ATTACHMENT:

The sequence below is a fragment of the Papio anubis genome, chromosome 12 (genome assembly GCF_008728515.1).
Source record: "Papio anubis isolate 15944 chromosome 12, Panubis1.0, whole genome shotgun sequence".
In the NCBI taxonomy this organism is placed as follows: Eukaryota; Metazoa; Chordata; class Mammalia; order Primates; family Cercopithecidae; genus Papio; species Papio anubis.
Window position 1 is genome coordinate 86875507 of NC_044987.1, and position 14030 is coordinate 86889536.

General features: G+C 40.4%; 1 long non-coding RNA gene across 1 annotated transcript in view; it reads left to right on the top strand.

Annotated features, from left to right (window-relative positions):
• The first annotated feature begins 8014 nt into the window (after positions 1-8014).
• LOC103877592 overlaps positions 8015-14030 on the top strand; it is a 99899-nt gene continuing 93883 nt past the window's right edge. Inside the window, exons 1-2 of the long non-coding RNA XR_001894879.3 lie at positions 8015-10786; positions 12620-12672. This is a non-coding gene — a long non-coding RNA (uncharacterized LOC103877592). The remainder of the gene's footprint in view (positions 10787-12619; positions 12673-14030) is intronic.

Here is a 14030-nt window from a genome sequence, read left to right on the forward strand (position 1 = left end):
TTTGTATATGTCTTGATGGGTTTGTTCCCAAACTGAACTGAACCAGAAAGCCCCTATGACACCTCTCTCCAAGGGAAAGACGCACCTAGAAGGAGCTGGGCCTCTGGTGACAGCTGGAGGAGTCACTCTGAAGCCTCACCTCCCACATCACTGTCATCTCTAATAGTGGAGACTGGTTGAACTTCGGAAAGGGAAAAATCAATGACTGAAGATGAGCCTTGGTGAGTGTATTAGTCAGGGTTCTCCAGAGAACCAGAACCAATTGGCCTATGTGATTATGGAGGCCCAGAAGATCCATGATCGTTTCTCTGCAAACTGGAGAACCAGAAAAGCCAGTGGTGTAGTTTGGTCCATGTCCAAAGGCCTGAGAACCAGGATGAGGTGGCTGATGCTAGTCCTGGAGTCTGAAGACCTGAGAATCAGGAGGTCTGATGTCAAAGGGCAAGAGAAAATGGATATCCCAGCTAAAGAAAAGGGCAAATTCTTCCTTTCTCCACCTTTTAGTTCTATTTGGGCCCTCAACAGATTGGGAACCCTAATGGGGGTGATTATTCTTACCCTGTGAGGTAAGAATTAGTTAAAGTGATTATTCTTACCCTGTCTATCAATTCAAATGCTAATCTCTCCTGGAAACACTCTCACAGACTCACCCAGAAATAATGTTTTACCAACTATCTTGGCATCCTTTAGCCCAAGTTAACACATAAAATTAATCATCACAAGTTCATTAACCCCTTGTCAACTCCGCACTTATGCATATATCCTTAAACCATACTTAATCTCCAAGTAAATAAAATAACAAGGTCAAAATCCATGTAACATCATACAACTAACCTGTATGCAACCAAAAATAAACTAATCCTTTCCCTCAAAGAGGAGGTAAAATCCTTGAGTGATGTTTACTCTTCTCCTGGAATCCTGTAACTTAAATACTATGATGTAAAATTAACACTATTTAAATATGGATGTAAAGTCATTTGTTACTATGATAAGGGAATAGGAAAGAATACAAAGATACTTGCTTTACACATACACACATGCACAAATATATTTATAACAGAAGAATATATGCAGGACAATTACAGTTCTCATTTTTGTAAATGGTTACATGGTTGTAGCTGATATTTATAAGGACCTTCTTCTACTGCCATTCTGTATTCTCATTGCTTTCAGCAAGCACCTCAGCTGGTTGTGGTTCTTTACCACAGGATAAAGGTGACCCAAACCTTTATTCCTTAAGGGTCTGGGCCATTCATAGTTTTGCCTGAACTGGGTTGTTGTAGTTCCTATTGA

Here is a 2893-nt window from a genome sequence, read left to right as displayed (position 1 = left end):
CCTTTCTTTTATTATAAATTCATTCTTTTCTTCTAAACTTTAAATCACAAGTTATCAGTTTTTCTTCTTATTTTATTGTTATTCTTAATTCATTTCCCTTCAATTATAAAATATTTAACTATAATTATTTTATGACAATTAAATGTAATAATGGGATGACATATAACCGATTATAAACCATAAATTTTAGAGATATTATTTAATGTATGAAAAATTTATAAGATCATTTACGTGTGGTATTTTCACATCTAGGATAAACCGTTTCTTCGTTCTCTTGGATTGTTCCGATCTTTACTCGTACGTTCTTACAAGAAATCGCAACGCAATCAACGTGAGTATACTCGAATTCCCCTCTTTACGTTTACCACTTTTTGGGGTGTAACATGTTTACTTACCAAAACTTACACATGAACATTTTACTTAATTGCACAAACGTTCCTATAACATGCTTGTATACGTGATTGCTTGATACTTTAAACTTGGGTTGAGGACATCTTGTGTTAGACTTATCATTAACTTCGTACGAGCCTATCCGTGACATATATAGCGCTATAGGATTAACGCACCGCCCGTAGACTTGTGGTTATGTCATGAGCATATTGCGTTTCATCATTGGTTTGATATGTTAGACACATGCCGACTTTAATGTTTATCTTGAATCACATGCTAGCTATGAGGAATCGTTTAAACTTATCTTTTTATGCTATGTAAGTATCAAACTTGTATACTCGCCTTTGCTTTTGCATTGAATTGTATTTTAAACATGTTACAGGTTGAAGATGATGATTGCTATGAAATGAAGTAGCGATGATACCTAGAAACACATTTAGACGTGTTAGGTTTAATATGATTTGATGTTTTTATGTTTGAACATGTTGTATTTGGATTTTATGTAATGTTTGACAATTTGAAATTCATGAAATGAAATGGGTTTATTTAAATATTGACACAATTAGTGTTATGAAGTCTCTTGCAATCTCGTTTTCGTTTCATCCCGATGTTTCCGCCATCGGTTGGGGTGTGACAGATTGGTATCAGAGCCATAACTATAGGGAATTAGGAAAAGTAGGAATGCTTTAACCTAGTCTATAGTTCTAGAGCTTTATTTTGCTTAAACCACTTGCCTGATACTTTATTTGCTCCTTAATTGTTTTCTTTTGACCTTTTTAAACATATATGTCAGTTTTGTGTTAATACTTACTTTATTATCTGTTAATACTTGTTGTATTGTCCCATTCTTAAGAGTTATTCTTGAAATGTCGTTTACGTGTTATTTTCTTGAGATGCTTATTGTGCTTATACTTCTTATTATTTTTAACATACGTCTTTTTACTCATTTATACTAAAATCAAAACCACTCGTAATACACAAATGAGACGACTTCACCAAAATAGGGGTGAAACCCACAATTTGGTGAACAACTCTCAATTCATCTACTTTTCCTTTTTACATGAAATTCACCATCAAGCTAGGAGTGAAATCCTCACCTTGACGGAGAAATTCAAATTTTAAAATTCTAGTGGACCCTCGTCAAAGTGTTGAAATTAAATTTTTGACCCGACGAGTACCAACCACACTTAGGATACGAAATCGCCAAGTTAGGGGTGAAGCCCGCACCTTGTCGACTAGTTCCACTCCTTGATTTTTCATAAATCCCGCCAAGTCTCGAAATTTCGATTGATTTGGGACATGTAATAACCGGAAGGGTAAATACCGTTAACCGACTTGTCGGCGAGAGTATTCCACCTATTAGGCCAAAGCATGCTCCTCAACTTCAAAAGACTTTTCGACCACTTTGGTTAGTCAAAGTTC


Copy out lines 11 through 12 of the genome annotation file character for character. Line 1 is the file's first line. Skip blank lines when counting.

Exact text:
Here is a 2893-nt window from a genome sequence, read left to right as displayed (position 1 = left end):
CCTTTCTTTTATTATAAATTCATTCTTTTCTTCTAAACTTTAAATCACAAGTTATCAGTTTTTCTTCTTATTTTATTGTTATTCTTAATTCATTTCCCTTCAATTATAAAATATTTAACTATAATTATTTTATGACAATTAAATGTAATAATGGGATGACATATAACCGATTATAAACCATAAATTTTAGAGATATTATTTAATGTATGAAAAATTTATAAGATCATTTACGTGTGGTATTTTCACATCTAGGATAAACCGTTTCTTCGTTCTCTTGGATTGTTCCGATCTTTACTCGTACGTTCTTACAAGAAATCGCAACGCAATCAACGTGAGTATACTCGAATTCCCCTCTTTACGTTTACCACTTTTTGGGGTGTAACATGTTTACTTACCAAAACTTACACATGAACATTTTACTTAATTGCACAAACGTTCCTATAACATGCTTGTATACGTGATTGCTTGATACTTTAAACTTGGGTTGAGGACATCTTGTGTTAGACTTATCATTAACTTCGTACGAGCCTATCCGTGACATATATAGCGCTATAGGATTAACGCACCGCCCGTAGACTTGTGGTTATGTCATGAGCATATTGCGTTTCATCATTGGTTTGATATGTTAGACACATGCCGACTTTAATGTTTATCTTGAATCACATGCTAGCTATGAGGAATCGTTTAAACTTATCTTTTTATGCTATGTAAGTATCAAACTTGTATACTCGCCTTTGCTTTTGCATTGAATTGTATTTTAAACATGTTACAGGTTGAAGATGATGATTGCTATGAAATGAAGTAGCGATGATACCTAGAAACACATTTAGACGTGTTAGGTTTAATATGATTTGATGTTTTTATGTTTGAACATGTTGTATTTGGATTTTATGTAATGTTTGACAATTTGAAATTCATGAAATGAAATGGGTTTATTTAAATATTGACACAATTAGTGTTATGAAGTCTCTTGCAATCTCGTTTTCGTTTCATCCCGATGTTTCCGCCATCGGTTGGGGTGTGACAGATTGGTATCAGAGCCATAACTATAGGGAATTAGGAAAAGTAGGAATGCTTTAACCTAGTCTATAGTTCTAGAGCTTTATTTTGCTTAAACCACTTGCCTGATACTTTATTTGCTCCTTAATTGTTTTCTTTTGACCTTTTTAAACATATATGTCAGTTTTGTGTTAATACTTACTTTATTATCTGTTAATACTTGTTGTATTGTCCCATTCTTAAGAGTTATTCTTGAAATGTCGTTTACGTGTTATTTTCTTGAGATGCTTATTGTGCTTATACTTCTTATTATTTTTAACATACGTCTTTTTACTCATTTATACTAAAATCAAAACCACTCGTAATACACAAATGAGACGACTTCACCAAAATAGGGGTGAAACCCACAATTTGGTGAACAACTCTCAATTCATCTACTTTTCCTTTTTACATGAAATTCACCATCAAGCTAGGAGTGAAATCCTCACCTTGACGGAGAAATTCAAATTTTAAAATTCTAGTGGACCCTCGTCAAAGTGTTGAAATTAAATTTTTGACCCGACGAGTACCAACCACACTTAGGATACGAAATCGCCAAGTTAGGGGTGAAGCCCGCACCTTGTCGACTAGTTCCACTCCTTGATTTTTCATAAATCCCGCCAAGTCTCGAAATTTCGATTGATTTGGGACATGTAATAACCGGAAGGGTAAATACCGTTAACCGACTTGTCGGCGAGAGTATTCCACCTATTAGGCCAAAGCATGCTCCTCAACTTCAAAAGACTTTTCGACCACTTTGGTTAGTCAAAGTTC